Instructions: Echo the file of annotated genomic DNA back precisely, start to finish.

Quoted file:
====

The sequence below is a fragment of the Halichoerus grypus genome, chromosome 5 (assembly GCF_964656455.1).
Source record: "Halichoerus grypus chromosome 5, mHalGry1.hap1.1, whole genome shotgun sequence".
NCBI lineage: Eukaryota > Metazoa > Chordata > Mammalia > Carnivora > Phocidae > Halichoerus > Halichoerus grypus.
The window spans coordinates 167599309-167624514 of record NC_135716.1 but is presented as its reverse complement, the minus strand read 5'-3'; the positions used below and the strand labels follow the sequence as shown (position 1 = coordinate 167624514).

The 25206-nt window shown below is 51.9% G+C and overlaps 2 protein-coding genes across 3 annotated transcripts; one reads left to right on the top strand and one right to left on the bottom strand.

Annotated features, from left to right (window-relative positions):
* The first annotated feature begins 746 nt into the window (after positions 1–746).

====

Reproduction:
The sequence below is a fragment of the Halichoerus grypus genome, chromosome 5 (assembly GCF_964656455.1).
Source record: "Halichoerus grypus chromosome 5, mHalGry1.hap1.1, whole genome shotgun sequence".
NCBI lineage: Eukaryota > Metazoa > Chordata > Mammalia > Carnivora > Phocidae > Halichoerus > Halichoerus grypus.
The window spans coordinates 167599309-167624514 of record NC_135716.1 but is presented as its reverse complement, the minus strand read 5'-3'; the positions used below and the strand labels follow the sequence as shown (position 1 = coordinate 167624514).

The 25206-nt window shown below is 51.9% G+C and overlaps 2 protein-coding genes across 3 annotated transcripts; one reads left to right on the top strand and one right to left on the bottom strand.

Annotated features, from left to right (window-relative positions):
* The first annotated feature begins 746 nt into the window (after positions 1–746).